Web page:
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It always seems impossible until it’s done

On September 24th 2012, we began the first day of our pilot programme after eight months of researching and three months of planning. I woke up extremely nervous with so many questions rushing through my mind, much like before a race or a very important pitch – have we done enough, are we prepared, did we forget anything? I remember it as if it was yesterday. The emotions swung from one end of the spectrum to the other. There was no more time for preparation and no turning back.

I arrived at the meeting point with butterflies in my stomach as I was terrified no one was going to turn up. The doors opened and to my relief, there were 16 young people and a handful of staff all chatting and messing around. We got ourselves into the appropriate clothing and footwear before heading off to a local park to meet the instructors. We were a huge group of young people, all in tracksuits and sports clothing walking down the street. I wasn’t sure what to think of it. Safe to say – I felt well out of my depth.

As we entered the park, we had the most incredible experience when we began a gentle jog. A few people who were out for a walk stopped and started to applaud us as we passed by. More and more people stopped and followed suit to the point when a large group of foreign students walking up ahead separated like when the sea parted for Moses. They became a tunnel of cheers as we ran through. I looked around to see our whole group smiling and laughing in this very special moment.

Right then on day one, the circumstances of the social standing between our group and the public had completely changed, switching the ignorant perceptions of the homeless with a real sense of admiration for them. To the public we could have been a sports team or even athletes. After all, it was in the wake of the Olympics and a summer filled with sporting inspiration. Running had given a platform for our group to break down the social barriers constantly held against them. Each group member was accepted as a human being with feelings and dreams and ambitions (just like anyone else) in a tough period of their life. This first hand experience further enhanced my belief of how powerful sport, and in particular running, is to oneself and those around us.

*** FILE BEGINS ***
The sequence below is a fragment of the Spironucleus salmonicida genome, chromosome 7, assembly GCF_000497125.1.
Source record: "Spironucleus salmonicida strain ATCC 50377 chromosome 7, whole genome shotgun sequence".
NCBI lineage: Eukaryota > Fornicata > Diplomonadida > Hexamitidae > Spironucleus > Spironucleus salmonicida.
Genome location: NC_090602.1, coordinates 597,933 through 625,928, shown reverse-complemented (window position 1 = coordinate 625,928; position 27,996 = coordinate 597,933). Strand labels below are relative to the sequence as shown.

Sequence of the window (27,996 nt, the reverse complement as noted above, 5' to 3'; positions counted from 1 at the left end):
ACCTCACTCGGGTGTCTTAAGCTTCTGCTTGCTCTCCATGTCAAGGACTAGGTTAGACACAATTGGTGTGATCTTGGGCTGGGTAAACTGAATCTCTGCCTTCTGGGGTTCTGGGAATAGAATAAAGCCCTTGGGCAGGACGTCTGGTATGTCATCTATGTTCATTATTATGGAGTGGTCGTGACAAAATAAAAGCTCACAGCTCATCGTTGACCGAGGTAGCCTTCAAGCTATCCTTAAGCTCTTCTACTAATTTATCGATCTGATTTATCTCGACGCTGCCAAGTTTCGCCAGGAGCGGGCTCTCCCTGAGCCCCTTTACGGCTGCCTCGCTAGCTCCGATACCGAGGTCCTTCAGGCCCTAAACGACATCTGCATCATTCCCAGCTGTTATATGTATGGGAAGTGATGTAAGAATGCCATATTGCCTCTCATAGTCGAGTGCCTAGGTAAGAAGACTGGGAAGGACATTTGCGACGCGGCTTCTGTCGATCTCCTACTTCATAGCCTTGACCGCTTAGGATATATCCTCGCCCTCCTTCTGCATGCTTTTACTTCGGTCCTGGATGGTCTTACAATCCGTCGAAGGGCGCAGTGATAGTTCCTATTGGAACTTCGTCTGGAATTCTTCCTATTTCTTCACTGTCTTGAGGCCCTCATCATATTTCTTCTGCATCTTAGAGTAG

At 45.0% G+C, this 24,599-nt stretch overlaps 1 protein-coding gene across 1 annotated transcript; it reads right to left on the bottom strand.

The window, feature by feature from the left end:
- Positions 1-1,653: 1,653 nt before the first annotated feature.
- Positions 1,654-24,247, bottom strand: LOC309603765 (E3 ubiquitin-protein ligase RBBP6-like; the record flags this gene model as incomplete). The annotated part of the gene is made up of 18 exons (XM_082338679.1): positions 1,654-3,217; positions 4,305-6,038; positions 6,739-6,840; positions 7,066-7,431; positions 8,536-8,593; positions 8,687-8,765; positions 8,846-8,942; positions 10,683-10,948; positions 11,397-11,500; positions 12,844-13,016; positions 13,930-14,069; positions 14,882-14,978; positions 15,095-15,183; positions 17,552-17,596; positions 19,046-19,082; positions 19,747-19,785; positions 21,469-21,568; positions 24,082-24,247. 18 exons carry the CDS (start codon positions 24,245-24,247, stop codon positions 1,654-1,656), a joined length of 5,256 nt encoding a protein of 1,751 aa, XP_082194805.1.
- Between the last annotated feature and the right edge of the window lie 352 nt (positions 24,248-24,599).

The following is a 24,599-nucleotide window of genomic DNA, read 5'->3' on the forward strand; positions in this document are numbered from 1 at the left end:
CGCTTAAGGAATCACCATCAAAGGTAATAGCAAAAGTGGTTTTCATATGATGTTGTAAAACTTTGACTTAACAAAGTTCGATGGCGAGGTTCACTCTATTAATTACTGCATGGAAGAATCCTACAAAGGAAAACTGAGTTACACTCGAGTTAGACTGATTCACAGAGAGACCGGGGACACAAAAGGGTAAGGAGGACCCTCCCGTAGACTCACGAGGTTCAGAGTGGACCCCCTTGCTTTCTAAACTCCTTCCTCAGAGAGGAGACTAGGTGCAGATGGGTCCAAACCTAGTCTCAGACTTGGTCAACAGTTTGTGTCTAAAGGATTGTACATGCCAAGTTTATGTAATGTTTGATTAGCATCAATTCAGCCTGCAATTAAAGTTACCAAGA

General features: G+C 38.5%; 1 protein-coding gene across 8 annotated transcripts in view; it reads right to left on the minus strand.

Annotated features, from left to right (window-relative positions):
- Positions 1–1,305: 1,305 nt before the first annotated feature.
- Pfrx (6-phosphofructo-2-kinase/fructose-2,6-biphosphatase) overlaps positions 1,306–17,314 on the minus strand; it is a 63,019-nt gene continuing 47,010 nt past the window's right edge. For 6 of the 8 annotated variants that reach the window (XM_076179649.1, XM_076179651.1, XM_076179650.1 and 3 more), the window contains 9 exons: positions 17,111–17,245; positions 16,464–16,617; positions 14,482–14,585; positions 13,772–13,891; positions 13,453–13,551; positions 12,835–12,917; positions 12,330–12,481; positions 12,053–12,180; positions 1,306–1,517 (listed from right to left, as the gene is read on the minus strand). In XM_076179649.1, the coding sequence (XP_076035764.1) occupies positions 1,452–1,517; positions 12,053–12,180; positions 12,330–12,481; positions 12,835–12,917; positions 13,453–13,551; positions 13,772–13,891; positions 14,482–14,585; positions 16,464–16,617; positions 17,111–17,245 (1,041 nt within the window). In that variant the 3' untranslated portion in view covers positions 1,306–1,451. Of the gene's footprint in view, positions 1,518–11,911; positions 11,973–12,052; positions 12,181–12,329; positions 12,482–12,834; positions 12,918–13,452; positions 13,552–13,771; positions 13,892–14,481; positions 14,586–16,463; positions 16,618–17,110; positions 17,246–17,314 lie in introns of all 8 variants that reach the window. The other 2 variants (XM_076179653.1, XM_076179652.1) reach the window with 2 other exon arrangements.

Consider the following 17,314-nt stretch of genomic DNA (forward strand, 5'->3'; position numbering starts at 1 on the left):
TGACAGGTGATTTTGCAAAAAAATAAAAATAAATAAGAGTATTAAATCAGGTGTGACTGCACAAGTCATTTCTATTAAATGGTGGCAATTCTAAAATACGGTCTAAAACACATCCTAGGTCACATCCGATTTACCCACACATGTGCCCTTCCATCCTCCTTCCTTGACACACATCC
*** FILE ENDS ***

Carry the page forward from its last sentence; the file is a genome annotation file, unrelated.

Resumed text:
It wasn’t just an unexpected moment for me, the rest of the group also weren’t sure why we were being applauded either. One member turned to me and said, “are you a celebrity or something” to which I replied “not usually, but right now we all are”. This has gone on to happen time after time when we turn up to events and races. Spectators always ask me who we are and even how they can join us. Their reaction and response once they know what we do is extraordinary. 99% of them are blown away by how brave and inspiring the group is. Their opinion is different from what it would have been had we met in a cliché setting like on the street. This time they gain a new perspective on a ‘homeless person’, see them in their true light and want to continue supporting the group.

By the time we got to the instructors, most of the members were tired. Not surprising, as most of our new members are not used to running. The condition of your body has a huge impact on your life, especially if you allow it to weaken and break down, you won’t be able to do the things you want to, the downward spiral begins. This is the same scenario in homelessness as it is with depression, obesity and so on. Our first session lasted 20 minutes – minimal from a physical perspective, but not from a psychological one. Each member seemed to gain respect, admiration and self-esteem, be it a small dosage, it was most likely the first in a long time. They not only had an insight to how you can enjoy fitness, but felt a sense of achievement afterwards. The main reason why we all continue to run, get fit or compete is to revel in that moment of achievement.

Every day since then has been different, difficult and just as magnificent because we are constantly breaking new ground. The nature of homelessness changes on a daily basis, therefore as an organisation we learn to adapt and continue to build a charity that can and will go on to help hundreds, if not thousands of young people experiencing homeless across the United Kingdom and beyond.

My deepest thanks to everyone that has stuck by us over the years and to all the inspirational members we’ve had the privilege of knowing.


If you enjoyed this article please consider supporting our work with homeless young people across the UK. You can donate to The Running Charity on Justgiving or by texting IRUN42 plus the amount you wish to donate to 70070.

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